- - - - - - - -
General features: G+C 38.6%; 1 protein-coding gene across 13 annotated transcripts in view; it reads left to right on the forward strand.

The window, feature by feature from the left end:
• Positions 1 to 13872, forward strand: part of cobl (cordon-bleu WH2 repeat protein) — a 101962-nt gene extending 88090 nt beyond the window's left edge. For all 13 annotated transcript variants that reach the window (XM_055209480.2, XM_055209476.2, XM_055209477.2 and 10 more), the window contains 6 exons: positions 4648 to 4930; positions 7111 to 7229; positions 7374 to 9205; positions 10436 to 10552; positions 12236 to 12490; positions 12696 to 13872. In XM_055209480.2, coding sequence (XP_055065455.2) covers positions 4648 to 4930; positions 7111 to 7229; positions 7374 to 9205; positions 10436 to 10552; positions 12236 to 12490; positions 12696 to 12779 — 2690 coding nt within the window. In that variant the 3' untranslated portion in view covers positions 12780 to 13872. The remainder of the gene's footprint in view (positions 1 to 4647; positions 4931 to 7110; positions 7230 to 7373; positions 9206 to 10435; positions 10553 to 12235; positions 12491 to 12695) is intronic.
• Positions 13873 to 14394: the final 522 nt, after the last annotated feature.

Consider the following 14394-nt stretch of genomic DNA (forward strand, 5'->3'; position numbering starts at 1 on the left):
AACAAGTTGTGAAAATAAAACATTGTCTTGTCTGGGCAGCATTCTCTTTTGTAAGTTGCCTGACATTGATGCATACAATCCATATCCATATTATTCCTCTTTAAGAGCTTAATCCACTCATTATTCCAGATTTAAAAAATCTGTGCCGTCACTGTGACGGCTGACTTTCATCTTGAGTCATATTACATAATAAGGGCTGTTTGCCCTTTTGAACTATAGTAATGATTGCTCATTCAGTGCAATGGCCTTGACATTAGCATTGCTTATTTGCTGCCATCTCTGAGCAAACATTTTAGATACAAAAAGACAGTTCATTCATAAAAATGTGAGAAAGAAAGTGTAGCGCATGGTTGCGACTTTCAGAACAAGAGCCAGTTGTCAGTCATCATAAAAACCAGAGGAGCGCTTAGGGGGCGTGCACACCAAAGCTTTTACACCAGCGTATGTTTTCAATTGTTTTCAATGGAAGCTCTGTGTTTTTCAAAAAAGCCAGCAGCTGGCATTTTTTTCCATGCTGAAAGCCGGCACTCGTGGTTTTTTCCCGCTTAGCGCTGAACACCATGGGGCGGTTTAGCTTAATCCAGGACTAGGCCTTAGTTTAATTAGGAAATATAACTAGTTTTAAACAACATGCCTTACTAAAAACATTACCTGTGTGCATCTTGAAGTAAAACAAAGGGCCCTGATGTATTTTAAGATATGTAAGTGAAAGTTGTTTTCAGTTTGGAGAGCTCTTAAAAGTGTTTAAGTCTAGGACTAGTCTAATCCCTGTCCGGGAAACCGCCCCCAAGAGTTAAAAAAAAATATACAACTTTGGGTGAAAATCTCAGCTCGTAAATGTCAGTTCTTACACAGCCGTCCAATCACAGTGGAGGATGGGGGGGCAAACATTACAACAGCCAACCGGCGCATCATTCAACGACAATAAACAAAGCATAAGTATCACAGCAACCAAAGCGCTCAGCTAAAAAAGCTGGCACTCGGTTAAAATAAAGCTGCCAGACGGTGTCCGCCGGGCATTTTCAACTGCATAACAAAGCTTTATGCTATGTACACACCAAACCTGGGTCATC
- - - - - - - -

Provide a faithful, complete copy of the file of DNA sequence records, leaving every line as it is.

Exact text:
General features: G+C 38.6%; 1 protein-coding gene across 13 annotated transcripts in view; it reads left to right on the forward strand.

The window, feature by feature from the left end:
• Positions 1 to 13872, forward strand: part of cobl (cordon-bleu WH2 repeat protein) — a 101962-nt gene extending 88090 nt beyond the window's left edge. For all 13 annotated transcript variants that reach the window (XM_055209480.2, XM_055209476.2, XM_055209477.2 and 10 more), the window contains 6 exons: positions 4648 to 4930; positions 7111 to 7229; positions 7374 to 9205; positions 10436 to 10552; positions 12236 to 12490; positions 12696 to 13872. In XM_055209480.2, coding sequence (XP_055065455.2) covers positions 4648 to 4930; positions 7111 to 7229; positions 7374 to 9205; positions 10436 to 10552; positions 12236 to 12490; positions 12696 to 12779 — 2690 coding nt within the window. In that variant the 3' untranslated portion in view covers positions 12780 to 13872. The remainder of the gene's footprint in view (positions 1 to 4647; positions 4931 to 7110; positions 7230 to 7373; positions 9206 to 10435; positions 10553 to 12235; positions 12491 to 12695) is intronic.
• Positions 13873 to 14394: the final 522 nt, after the last annotated feature.

Consider the following 14394-nt stretch of genomic DNA (forward strand, 5'->3'; position numbering starts at 1 on the left):
AACAAGTTGTGAAAATAAAACATTGTCTTGTCTGGGCAGCATTCTCTTTTGTAAGTTGCCTGACATTGATGCATACAATCCATATCCATATTATTCCTCTTTAAGAGCTTAATCCACTCATTATTCCAGATTTAAAAAATCTGTGCCGTCACTGTGACGGCTGACTTTCATCTTGAGTCATATTACATAATAAGGGCTGTTTGCCCTTTTGAACTATAGTAATGATTGCTCATTCAGTGCAATGGCCTTGACATTAGCATTGCTTATTTGCTGCCATCTCTGAGCAAACATTTTAGATACAAAAAGACAGTTCATTCATAAAAATGTGAGAAAGAAAGTGTAGCGCATGGTTGCGACTTTCAGAACAAGAGCCAGTTGTCAGTCATCATAAAAACCAGAGGAGCGCTTAGGGGGCGTGCACACCAAAGCTTTTACACCAGCGTATGTTTTCAATTGTTTTCAATGGAAGCTCTGTGTTTTTCAAAAAAGCCAGCAGCTGGCATTTTTTTCCATGCTGAAAGCCGGCACTCGTGGTTTTTTCCCGCTTAGCGCTGAACACCATGGGGCGGTTTAGCTTAATCCAGGACTAGGCCTTAGTTTAATTAGGAAATATAACTAGTTTTAAACAACATGCCTTACTAAAAACATTACCTGTGTGCATCTTGAAGTAAAACAAAGGGCCCTGATGTATTTTAAGATATGTAAGTGAAAGTTGTTTTCAGTTTGGAGAGCTCTTAAAAGTGTTTAAGTCTAGGACTAGTCTAATCCCTGTCCGGGAAACCGCCCCCAAGAGTTAAAAAAAAATATACAACTTTGGGTGAAAATCTCAGCTCGTAAATGTCAGTTCTTACACAGCCGTCCAATCACAGTGGAGGATGGGGGGGCAAACATTACAACAGCCAACCGGCGCATCATTCAACGACAATAAACAAAGCATAAGTATCACAGCAACCAAAGCGCTCAGCTAAAAAAGCTGGCACTCGGTTAAAATAAAGCTGCCAGACGGTGTCCGCCGGGCATTTTCAACTGCATAACAAAGCTTTATGCTATGTACACACCAAACCTGGGTCATC